David Andolfatto´s opening salvo:
Since some measure of “price-level stability” constitutes one half of the Fed’s dual mandate, I thought it might be of some interest to document the behavior of various measures of the price-level and its components in the U.S. Some of what I report here will be familiar to some readers and maybe surprising to others. I conclude with a thought about NGDP targets and what they’re supposed to accomplish over a price-level target.
As a price-level (PL) target is equivalent to a nominal GDP (NGDP) target in a wide class of macroeconomic models (especially under the assumption of constant productivity growth), then what more does the NGDP crowd expect from an official NGDP target? Seems to me that they are just asking for more price inflation and wishfully hoping that some of the subsequent rise in NGDP will take the form of real income.
If PLT and NGDPLT really were similar policies, then why does NGDP look far below trend since 2008, while the price level (according to Andolfatto, but I have my doubts) is right on trend?
David A. replies to Scott:
That would be because the RGDP is below trend. And there are many reasons why RGDP may be below trend that are independent of the conduct of monetary policy.
Let´s take a look at the trends.
The chart reproduces DA´s ‘reply chart’. The PCE trend is estimated from Jan/90 to July/08 and projected forward. I note one reason things went awry, and that´s the FOMC´s pursuit of an ‘inflation target’ even in the case prices rose because of a negative supply shock (oil prices in this case).
The next chart shows the equivalent ‘arrangement’ for the PCE-Core. It´s now below the trend line, exactly because tightening monetary policy in the face of a supply shock is a terrible idea! Apparently the FOMC acknowledges that mistake and now says it´s “guided” by the behavior of Core inflation because it provides better information on the underlying inflation trend.
And the tightening of monetary policy (in the pursuit of an inflation target at ALL times) resulted in the crashing of nominal spending after mid-2008. So DA is wrong to argue that NGDP is below trend BECAUSE RGDP is below trend. It´s the other way around!
In his reply to Scott David also mentions Miles Kimball:
By the way, Miles Kimball, who has some kind words to offer your crowd, claims here that the NGDP target has to be adjusted for changes in productivity growth. But maybe you have some different model in mind? Where does this model live?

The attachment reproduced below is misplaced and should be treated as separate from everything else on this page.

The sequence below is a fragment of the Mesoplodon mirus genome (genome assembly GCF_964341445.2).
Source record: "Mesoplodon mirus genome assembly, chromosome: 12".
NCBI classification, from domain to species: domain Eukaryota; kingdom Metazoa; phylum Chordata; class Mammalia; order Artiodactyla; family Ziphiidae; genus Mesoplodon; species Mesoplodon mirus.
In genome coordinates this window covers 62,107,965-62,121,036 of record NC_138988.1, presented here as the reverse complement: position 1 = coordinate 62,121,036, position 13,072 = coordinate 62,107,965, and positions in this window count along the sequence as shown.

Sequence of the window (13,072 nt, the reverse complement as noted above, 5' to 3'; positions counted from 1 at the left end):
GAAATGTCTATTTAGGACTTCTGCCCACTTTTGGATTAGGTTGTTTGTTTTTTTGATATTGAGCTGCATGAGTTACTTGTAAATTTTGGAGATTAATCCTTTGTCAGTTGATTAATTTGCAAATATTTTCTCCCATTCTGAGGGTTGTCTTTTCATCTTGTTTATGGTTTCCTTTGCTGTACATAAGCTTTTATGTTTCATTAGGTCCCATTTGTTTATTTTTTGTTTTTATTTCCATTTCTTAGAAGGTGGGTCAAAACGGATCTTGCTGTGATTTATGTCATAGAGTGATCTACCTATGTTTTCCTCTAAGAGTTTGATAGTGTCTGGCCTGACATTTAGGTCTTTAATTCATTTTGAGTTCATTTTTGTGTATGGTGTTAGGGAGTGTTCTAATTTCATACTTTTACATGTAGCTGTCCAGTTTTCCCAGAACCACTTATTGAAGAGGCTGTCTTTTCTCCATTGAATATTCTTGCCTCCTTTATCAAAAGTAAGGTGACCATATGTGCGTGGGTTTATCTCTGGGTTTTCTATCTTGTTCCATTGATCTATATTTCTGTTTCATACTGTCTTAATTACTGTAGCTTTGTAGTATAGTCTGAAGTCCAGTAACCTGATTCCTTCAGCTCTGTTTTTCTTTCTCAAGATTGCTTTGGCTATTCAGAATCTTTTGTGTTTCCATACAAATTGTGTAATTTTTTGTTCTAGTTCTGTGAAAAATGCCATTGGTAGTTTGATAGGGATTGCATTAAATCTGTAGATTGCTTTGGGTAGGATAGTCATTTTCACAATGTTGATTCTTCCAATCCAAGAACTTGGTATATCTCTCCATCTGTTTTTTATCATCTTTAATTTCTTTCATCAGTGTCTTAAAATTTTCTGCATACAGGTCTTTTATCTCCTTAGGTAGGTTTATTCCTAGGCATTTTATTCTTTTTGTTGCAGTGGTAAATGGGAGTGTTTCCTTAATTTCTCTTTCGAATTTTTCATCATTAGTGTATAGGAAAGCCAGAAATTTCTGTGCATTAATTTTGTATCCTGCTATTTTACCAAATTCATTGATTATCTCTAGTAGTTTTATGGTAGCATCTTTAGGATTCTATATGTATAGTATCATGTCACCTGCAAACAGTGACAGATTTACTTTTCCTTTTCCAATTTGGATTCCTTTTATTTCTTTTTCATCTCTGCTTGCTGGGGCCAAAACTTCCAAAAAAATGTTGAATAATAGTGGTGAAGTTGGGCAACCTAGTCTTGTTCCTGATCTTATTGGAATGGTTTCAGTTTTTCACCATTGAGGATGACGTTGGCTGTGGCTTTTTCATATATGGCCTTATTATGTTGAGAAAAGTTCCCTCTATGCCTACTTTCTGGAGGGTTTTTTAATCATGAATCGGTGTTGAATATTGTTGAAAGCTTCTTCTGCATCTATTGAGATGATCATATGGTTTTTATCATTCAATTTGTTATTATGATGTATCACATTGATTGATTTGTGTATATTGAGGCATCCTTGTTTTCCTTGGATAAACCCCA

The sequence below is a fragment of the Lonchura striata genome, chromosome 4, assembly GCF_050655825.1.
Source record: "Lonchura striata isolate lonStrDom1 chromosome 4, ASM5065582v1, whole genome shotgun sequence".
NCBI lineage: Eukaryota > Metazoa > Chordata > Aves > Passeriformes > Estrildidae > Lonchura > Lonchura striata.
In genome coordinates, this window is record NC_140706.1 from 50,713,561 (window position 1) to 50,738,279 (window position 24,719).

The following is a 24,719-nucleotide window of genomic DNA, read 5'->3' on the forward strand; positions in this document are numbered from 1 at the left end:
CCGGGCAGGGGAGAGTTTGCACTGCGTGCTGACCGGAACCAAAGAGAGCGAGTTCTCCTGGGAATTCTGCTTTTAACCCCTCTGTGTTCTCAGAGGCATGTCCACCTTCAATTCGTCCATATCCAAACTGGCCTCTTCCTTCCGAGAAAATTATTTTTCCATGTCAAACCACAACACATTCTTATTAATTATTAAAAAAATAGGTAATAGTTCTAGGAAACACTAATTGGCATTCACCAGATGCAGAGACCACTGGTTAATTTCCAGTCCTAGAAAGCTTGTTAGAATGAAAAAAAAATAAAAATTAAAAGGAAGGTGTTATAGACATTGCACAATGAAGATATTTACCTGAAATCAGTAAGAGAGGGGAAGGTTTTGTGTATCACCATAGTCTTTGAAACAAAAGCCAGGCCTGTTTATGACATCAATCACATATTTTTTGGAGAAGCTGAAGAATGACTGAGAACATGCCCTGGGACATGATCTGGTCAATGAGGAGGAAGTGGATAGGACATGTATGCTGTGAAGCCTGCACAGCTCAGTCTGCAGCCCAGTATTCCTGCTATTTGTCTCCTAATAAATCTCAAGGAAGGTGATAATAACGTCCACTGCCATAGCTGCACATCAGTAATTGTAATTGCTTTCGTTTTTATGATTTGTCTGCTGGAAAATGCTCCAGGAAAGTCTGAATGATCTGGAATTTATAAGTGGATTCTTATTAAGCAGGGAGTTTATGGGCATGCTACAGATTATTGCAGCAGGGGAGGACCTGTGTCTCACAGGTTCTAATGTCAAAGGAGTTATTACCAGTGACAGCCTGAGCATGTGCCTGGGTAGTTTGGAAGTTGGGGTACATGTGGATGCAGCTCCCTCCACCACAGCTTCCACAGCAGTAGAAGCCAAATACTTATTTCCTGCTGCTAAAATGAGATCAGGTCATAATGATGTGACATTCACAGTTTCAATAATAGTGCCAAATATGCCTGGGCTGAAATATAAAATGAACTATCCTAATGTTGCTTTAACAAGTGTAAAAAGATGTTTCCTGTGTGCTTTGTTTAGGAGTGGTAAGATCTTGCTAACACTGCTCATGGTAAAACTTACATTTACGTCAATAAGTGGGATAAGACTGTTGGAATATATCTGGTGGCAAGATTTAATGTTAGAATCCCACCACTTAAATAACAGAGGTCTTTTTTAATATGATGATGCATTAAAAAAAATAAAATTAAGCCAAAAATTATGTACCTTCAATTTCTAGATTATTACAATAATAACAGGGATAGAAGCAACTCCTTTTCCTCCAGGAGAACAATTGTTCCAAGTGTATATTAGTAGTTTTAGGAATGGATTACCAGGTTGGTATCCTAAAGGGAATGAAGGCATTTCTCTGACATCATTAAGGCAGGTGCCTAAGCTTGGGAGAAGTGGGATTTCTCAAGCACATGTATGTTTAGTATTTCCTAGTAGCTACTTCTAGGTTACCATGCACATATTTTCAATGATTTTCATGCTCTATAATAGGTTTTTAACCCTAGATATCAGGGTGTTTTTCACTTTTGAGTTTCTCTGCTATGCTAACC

At the time Miles wrote I responded:
No Miles, market monetarists want to target (level target) NGDP and ‘forget’ about inflation. When there is a positive technology shock such as the one you mentioned, RGDP growth will increase AND inflation will fall. This drop in inflation is the result of the ‘disinflationary’ consequences of higher productivity growth. So, by keeping NGDP growing ‘on trend’, the Fed will be ‘optimizing’. Here you seem to be thinking of a symmetric inflation targeting scheme where to keep inflation ‘on target’ the Fed would have to increase the growth of NGDP. That´s one of the ‘beauties’ of NGDP level targeting. You do not react to supply shocks! If you do you will increase the variance of both output and inflation.
PS In his previous post, “Whither the Consumer” DA asked to be shown a model that explained the “queer” investment-consumption dynamics being observed:
Can someone point me to a theoretical model that generates this type of consumption-investment dynamic during a recovery?
To which I countered with “Whither Spending“:
The “theoretical model” that generates this type of consumption investment dynamic goes by the name of “very bad monetary policy” i.e., one that forgets that good results come from securing nominal stability!